As far as editing goes, I am currently working on editing Books. 7., 8., and 11. While I'm keeping a certain air of mystery around these, I will say that Books 7. and 11. are born from the same two hour writing purge, and the prior is currently set to be released on July 24th of this year (my 26th birthday), and the latter on July 23rd, 2020, the day before my 27th. Furthermore, 7. and 8. are very involved with roses, and all three of these are experimental poetry collections involving my own art work for the cover images.

And, on the querying front... Well, I'm super new to this process, and essentially terrified, if you want the truth. I have a queer, femme fatale, magical realism, experimental short story collection I've recently started querying, kind of to get my feet wet. The major thing I'm about to send out to agents, however, is my first novel, satire, and major MMA-centered piece, Dickhead. It deals with some VERY delicate subject matter, so that makes querying it that much more terrifying. Wow. You’re a busy woman. So you’re getting your MFA? Tell me more on what getting the degree has been like. Haha yeah, I guess I do keep busy!

Well, up until starting my M.F.A., I actually had no prior, official creative writing education, and I'd only just had my first encounter with other authors a few months before starting my degree. In fact, I think my admissions process was the first time I had people who aren't my parents or very, very close friends reading my work. That was pretty terrifying, but I had no idea what I was in for!

To be frank, going from my year in law school to my masters at CalArts (aka the experimental art school) was a LEAP. I went from what is apparently called an "art world outsider" to an "insider" overnight, and it has been a RIDE. I've loved every single moment of it. I learn so much everyday, and am constantly challenged and inspired. Not only has my writing significantly evolved in my two semesters as an actual writing student, but I've grown so much as an academic, a thinker, and an artist as well. One of the really funny things about this experience is that my parents and I expected my art side to eat my "scholar" side along the way, but if anything, it's somehow made me more of both. It's even inspired me to push up my Ph.D. applications by a few years, because I'm just way too excited to wait. All in all, I've loved every minute of it. Life-changing, to say the least. What do you plan to pursue a Ph.D. in? That's actually the really funny part of it... I'm still not entirely sure! From the time I was 7, I was confident I'd pursue my Ph.D. in English Literature. By my twentieth birthday, I already knew where I'd specialize, and even had a general list of schools to consider! Then, I came to CalArts and realized there might actually be other degrees better suited for me! I've spoken to a few of my professors, and they've all been of the opinion that my true love of English Literature may not mean there aren't other degrees I should consider. Apparently there's a certain irony to how this works, where literature-centered people end up pursuing literature under other degrees, and people centered in other areas end up pursuing these under a literature doctorate program! As of right now, I've already ruled out Comparative Literature for myself, and I let my fantasy of pursuing the Classics go a long time ago. The main ones I'm considering, with plenty of encouragement from my professors, are Philosophy, Art Theory, and degrees that combine the two. I plan to include literature in my thesis either way. The end game is the same, though: becoming a professor-artist hybrid when it's all over!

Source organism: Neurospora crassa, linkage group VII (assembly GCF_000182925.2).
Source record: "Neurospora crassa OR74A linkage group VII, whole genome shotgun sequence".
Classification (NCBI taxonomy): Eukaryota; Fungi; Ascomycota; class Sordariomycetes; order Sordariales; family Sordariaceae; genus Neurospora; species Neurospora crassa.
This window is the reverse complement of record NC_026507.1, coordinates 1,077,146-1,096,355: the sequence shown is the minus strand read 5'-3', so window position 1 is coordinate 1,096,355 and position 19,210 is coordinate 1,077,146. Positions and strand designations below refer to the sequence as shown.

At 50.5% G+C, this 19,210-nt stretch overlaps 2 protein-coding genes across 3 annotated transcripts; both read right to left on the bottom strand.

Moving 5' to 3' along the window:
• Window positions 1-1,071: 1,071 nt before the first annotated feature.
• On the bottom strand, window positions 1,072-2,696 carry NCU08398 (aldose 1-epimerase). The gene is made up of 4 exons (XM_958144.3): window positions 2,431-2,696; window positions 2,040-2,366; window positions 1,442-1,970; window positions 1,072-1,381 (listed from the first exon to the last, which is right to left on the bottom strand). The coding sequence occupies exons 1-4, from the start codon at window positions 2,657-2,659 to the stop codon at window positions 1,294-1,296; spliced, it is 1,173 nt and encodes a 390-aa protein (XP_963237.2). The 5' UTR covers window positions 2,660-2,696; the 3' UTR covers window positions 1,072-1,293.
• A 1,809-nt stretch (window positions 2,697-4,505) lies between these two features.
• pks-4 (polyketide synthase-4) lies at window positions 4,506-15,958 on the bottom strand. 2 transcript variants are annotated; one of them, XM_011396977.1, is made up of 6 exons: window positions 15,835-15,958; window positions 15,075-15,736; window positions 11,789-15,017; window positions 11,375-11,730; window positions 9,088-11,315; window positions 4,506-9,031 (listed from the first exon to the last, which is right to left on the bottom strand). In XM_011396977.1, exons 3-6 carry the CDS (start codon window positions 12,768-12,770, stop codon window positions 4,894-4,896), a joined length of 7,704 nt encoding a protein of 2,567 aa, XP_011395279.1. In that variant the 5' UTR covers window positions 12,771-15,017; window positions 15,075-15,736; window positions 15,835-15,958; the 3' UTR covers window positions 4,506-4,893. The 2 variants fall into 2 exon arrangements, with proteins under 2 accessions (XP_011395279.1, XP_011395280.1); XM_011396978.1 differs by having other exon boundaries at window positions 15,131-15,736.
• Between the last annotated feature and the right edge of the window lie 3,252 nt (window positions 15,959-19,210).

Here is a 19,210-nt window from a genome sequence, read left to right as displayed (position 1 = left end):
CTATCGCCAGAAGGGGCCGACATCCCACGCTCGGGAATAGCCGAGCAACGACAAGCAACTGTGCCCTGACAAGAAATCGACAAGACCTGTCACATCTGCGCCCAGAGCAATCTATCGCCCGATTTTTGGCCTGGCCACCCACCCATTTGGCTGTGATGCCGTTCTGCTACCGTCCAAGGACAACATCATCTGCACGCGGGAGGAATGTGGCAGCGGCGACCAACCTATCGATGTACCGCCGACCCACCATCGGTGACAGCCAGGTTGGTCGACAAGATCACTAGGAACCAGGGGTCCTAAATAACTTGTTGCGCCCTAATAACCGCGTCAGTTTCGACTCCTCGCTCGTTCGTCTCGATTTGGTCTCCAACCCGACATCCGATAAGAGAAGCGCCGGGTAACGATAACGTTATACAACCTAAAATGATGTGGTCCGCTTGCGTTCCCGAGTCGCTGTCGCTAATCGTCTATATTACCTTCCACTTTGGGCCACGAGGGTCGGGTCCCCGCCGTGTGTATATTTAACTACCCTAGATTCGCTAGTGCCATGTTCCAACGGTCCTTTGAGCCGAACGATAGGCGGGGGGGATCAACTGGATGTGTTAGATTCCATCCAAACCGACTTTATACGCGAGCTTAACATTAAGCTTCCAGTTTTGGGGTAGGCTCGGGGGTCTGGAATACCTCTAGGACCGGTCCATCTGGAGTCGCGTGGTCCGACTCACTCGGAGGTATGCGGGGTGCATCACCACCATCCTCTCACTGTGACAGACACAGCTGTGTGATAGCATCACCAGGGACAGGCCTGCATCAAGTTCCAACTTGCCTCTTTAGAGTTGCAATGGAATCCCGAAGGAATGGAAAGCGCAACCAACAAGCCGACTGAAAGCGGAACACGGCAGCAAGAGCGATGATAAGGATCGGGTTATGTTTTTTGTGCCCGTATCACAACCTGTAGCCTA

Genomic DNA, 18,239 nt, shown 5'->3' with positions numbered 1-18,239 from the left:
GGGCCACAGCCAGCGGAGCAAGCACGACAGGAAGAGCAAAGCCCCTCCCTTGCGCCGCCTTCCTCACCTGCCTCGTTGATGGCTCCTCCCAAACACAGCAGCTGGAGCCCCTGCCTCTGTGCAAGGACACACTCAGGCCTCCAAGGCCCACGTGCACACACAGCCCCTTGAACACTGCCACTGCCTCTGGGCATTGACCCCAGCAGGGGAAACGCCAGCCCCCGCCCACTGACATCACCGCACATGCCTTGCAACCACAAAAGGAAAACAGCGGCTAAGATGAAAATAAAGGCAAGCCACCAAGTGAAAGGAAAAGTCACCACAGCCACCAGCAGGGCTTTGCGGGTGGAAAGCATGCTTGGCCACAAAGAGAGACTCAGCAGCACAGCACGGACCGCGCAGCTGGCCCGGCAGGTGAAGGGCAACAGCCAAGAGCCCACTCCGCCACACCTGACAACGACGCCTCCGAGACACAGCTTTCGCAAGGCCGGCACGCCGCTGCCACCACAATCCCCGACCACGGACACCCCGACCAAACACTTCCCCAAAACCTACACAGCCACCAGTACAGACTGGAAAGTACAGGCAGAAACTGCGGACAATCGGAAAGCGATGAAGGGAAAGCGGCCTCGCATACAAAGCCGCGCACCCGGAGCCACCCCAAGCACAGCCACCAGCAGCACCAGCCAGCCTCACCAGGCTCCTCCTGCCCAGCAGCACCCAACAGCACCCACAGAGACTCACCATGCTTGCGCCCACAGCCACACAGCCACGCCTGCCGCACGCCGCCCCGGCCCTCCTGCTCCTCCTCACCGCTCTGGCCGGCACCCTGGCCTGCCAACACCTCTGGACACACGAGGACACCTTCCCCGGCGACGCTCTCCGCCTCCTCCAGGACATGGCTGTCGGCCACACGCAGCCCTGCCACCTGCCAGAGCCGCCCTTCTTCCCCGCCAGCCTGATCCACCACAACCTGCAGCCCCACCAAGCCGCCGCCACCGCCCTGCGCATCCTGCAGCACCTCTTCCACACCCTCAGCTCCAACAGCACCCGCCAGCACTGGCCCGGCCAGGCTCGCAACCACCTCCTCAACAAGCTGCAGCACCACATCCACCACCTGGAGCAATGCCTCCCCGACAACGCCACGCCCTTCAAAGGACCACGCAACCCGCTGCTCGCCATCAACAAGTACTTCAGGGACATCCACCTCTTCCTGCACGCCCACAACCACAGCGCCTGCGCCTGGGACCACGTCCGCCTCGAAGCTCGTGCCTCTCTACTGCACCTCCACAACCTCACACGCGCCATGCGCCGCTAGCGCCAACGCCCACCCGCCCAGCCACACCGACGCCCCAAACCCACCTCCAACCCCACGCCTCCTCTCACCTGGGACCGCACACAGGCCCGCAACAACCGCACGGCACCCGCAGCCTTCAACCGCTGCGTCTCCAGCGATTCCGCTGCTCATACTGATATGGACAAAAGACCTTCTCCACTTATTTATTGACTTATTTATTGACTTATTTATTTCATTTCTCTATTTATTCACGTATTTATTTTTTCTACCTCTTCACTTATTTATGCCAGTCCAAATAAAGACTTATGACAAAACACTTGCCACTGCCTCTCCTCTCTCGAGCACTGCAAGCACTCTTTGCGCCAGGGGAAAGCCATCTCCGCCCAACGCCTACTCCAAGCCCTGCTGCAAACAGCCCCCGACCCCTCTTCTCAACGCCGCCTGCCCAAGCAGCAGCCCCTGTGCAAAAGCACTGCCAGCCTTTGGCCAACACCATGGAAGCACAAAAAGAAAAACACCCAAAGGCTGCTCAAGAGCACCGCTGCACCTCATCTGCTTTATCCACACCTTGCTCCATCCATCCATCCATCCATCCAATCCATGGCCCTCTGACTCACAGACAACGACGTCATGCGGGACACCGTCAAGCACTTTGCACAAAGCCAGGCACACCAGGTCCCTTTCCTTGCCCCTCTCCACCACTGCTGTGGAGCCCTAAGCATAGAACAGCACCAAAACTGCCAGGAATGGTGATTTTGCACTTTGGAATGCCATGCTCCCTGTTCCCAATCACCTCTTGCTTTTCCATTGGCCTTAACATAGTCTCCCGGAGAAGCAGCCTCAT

That’s great. Talk to me about writing poetry. What do you consider the core elements to poetry writing? I'm not sure anyone's ever asked me that before! That's a great question, and I'm already excited to try and answer it. Something I've learned in the past year of my life is that poetry takes so many different shapes and forms. From school, I also learned a bit about the "materiality" of it, which is something I constantly rant to my mom about every time we videochat (sorry Mom). In other words, I'm realizing how much more complex poetry is than I ever knew before, despite years of pouring over classical verse and absorbing its many whims and ways. This complexity definitely makes it tricky to condense into a single genre. The one thing that appears consistent across the board, however, is that relationship with ones self it not only requires, but essentially demands from those who write it. This means that we must grow along the way, and the depths of it varies... but that leaves a few core elements, which I'd say are keen observation, honesty with oneself, the determination to reach deeper and deeper each time despite knowing what it might do to you, and the courage to speak in the face of adversity... A lesson I very much learned from Book No. 4, Silk & Cigars, every step of the way.

That’s such an interesting way of looking at it. We talked about poetry writing, but talk to me about how you go about putting together a collection of poetry and publishing, and how your mediums have added to its?

Yes, totally! I'm definitely very controlling about my poetry, which is why I self-publish it for the most part. I don't think I really realize I'm writing collections while I'm writing them... I just tend to have certain obsessions which take up my brain for a few weeks, sometimes a few